Thoughts on Becoming Steve Jobs
Yesterday, I finished reading the new Jobs bio by Brent Schneider and Rick Tetzeli, which I tore through pretty quickly. I’m very pleased; anyone interested in Apple or Jobs as a businessman should consider this a must-read.
The biggest arguments for this in comparison to the Issacson bio are: 1) the authors’ extensive knowledge of the field of both personal computers and the tech business, 2) extensive coverage of Jobs’ years at NeXT and Pixar, which get short shrift in Issacson’s book, and 3) many insightful interviews with Jobs’ colleagues, competitors, friends (which Schneider can count himself among), and family. Essentially, these authors “get” their subject in a way that Issacson did not.
The trajectory of the book as it pursues its thesis — Jobs’ evolution as a business leader and tech innovator — is also something I found more compelling than Issacson’s more traditional biographic perspective. Their discussion of people they see as Jobs’ various mentors had me adding books on them to my Wish List.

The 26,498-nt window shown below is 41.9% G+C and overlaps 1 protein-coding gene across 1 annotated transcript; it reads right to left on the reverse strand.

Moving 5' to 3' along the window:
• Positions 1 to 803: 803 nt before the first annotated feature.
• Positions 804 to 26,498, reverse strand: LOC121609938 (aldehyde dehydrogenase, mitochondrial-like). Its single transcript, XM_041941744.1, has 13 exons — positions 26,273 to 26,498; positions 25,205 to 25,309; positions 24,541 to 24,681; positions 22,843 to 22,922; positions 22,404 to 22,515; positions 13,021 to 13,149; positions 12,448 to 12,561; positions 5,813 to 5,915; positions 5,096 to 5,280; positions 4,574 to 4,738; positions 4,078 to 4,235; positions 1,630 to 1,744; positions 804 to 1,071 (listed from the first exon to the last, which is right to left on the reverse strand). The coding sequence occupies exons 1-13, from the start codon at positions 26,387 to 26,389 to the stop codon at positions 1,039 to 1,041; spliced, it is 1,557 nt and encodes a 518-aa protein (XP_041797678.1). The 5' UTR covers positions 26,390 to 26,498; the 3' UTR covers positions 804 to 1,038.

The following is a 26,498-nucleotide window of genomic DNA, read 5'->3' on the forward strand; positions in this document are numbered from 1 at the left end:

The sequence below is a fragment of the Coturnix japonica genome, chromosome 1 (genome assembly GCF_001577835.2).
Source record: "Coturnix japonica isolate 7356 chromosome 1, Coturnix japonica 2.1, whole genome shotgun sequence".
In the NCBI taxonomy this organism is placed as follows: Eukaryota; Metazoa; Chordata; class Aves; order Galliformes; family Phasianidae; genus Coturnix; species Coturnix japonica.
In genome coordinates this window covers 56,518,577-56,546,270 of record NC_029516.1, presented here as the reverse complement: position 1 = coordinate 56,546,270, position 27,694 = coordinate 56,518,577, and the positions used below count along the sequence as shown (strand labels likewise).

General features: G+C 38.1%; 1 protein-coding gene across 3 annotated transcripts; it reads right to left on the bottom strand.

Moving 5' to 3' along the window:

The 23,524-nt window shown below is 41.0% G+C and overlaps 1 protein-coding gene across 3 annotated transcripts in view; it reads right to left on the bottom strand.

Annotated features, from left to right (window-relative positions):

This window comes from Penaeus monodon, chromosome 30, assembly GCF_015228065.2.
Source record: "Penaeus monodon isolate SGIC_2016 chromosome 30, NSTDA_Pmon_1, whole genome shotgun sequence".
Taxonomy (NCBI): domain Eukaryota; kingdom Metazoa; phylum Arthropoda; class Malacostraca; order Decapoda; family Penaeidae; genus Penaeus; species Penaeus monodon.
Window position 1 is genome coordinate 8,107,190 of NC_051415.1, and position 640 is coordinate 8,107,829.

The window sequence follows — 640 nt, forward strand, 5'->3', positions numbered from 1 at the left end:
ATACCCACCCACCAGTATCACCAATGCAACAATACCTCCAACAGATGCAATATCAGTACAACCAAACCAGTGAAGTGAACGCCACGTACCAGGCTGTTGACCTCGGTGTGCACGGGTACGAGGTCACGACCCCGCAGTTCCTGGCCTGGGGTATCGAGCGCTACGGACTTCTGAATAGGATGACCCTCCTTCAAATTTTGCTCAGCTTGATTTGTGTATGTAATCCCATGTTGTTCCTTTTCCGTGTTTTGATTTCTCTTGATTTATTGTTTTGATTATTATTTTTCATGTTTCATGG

It’s great read and, especially towards the end as it tackles Jobs’ illness and passing of the reins to Tim Cook, can be quite moving. I consider it the definitive book on Jobs at this point.
In looking for links to include with this post, I stumbled upon original Apple employee and Macintosh team member Andy Hertzfeld’s response to the book. He seems a lot more favorable towards Issacson and raises some interesting concerns about this book:
(Hertzfeld’s Revolution in the Valley is one of the best books ever written about Apple and the Macintosh; I cannot recommend it enough. You can read it for free at http://www.folklore.org, but the book itself is a worthy artifact to have on your shelf.)
And the book’s co-author, Rick Tetzeli, responds to Hertzfeld in turn: